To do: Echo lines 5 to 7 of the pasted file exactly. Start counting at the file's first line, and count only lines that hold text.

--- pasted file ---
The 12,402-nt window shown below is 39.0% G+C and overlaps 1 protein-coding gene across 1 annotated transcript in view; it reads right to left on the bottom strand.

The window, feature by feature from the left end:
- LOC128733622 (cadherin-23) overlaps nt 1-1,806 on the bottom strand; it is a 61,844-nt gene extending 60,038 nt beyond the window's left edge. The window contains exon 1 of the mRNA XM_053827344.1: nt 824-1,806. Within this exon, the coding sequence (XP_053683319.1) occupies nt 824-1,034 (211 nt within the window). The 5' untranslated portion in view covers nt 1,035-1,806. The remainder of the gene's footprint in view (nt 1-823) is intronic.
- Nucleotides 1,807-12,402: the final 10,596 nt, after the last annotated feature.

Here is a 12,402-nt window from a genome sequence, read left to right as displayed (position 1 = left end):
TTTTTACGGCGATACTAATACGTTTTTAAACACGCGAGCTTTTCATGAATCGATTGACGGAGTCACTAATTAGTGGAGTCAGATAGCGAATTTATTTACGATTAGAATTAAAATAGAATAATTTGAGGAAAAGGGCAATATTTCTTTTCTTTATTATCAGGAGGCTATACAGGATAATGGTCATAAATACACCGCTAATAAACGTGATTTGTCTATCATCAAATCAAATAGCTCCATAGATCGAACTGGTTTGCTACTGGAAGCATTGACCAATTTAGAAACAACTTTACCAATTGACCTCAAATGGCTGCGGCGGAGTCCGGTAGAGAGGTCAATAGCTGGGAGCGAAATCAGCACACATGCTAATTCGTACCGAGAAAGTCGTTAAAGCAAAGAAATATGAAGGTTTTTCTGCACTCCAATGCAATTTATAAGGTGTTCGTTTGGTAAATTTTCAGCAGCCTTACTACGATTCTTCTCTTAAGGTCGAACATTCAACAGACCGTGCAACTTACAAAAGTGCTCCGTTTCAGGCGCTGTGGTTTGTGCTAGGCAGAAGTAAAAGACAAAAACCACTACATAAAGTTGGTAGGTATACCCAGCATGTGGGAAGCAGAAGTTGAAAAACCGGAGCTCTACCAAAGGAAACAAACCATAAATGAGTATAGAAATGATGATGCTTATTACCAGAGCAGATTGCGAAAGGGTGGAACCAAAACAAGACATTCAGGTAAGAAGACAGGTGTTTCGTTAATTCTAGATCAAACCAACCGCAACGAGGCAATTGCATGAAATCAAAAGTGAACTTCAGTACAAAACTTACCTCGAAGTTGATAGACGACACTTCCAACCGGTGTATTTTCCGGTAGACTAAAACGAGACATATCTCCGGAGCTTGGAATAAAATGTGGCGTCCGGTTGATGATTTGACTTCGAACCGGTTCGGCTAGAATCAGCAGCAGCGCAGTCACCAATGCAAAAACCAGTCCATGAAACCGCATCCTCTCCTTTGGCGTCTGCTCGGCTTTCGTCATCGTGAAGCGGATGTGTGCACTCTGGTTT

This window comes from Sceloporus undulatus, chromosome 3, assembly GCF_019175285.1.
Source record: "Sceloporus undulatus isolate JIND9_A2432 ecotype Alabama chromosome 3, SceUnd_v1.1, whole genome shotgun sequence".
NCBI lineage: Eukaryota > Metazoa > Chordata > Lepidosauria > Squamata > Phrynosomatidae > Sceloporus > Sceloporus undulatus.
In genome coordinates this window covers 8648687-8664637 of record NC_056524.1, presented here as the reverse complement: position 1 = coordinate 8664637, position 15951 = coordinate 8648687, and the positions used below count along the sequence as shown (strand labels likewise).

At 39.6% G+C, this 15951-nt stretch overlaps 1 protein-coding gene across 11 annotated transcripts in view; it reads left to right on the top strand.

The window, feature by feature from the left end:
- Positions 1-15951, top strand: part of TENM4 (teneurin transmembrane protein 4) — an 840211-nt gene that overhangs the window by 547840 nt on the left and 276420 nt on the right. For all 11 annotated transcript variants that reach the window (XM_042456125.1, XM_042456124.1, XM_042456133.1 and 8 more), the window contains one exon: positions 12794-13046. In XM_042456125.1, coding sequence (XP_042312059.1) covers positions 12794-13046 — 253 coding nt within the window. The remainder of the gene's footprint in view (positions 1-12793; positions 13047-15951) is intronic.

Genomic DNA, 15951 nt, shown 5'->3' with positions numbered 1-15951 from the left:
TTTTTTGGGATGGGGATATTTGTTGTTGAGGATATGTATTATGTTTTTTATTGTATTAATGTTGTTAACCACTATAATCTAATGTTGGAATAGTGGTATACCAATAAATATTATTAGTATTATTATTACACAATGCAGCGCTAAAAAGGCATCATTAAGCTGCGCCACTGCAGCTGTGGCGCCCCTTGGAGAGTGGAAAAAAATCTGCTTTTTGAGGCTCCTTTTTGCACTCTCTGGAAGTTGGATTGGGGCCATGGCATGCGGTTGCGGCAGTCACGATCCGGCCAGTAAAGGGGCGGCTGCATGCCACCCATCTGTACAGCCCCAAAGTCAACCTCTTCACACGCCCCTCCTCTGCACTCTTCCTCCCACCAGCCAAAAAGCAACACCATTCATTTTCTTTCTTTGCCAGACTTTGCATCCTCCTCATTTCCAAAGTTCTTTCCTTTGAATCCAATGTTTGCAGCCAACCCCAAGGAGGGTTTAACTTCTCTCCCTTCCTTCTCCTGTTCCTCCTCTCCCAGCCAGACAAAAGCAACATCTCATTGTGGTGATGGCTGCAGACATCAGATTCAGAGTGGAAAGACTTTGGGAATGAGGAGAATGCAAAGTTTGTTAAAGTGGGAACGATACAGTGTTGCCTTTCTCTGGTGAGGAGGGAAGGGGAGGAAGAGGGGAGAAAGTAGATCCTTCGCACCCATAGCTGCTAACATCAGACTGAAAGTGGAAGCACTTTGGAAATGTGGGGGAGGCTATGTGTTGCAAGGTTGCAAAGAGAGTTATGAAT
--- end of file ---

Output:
Here is a 12,402-nt window from a genome sequence, read left to right as displayed (position 1 = left end):
TTTTTACGGCGATACTAATACGTTTTTAAACACGCGAGCTTTTCATGAATCGATTGACGGAGTCACTAATTAGTGGAGTCAGATAGCGAATTTATTTACGATTAGAATTAAAATAGAATAATTTGAGGAAAAGGGCAATATTTCTTTTCTTTATTATCAGGAGGCTATACAGGATAATGGTCATAAATACACCGCTAATAAACGTGATTTGTCTATCATCAAATCAAATAGCTCCATAGATCGAACTGGTTTGCTACTGGAAGCATTGACCAATTTAGAAACAACTTTACCAATTGACCTCAAATGGCTGCGGCGGAGTCCGGTAGAGAGGTCAATAGCTGGGAGCGAAATCAGCACACATGCTAATTCGTACCGAGAAAGTCGTTAAAGCAAAGAAATATGAAGGTTTTTCTGCACTCCAATGCAATTTATAAGGTGTTCGTTTGGTAAATTTTCAGCAGCCTTACTACGATTCTTCTCTTAAGGTCGAACATTCAACAGACCGTGCAACTTACAAAAGTGCTCCGTTTCAGGCGCTGTGGTTTGTGCTAGGCAGAAGTAAAAGACAAAAACCACTACATAAAGTTGGTAGGTATACCCAGCATGTGGGAAGCAGAAGTTGAAAAACCGGAGCTCTACCAAAGGAAACAAACCATAAATGAGTATAGAAATGATGATGCTTATTACCAGAGCAGATTGCGAAAGGGTGGAACCAAAACAAGACATTCAGGTAAGAAGACAGGTGTTTCGTTAATTCTAGATCAAACCAACCGCAACGAGGCAATTGCATGAAATCAAAAGTGAACTTCAGTACAAAACTTACCTCGAAGTTGATAGACGACACTTCCAACCGGTGTATTTTCCGGTAGACTAAAACGAGACATATCTCCGGAGCTTGGAATAAAATGTGGCGTCCGGTTGATGATTTGACTTCGAACCGGTTCGGCTAGAATCAGCAGCAGCGCAGTCACCAATGCAAAAACCAGTCCATGAAACCGCATCCTCTCCTTTGGCGTCTGCTCGGCTTTCGTCATCGTGAAGCGGATGTGTGCACTCTGGTTT

This window comes from Sceloporus undulatus, chromosome 3, assembly GCF_019175285.1.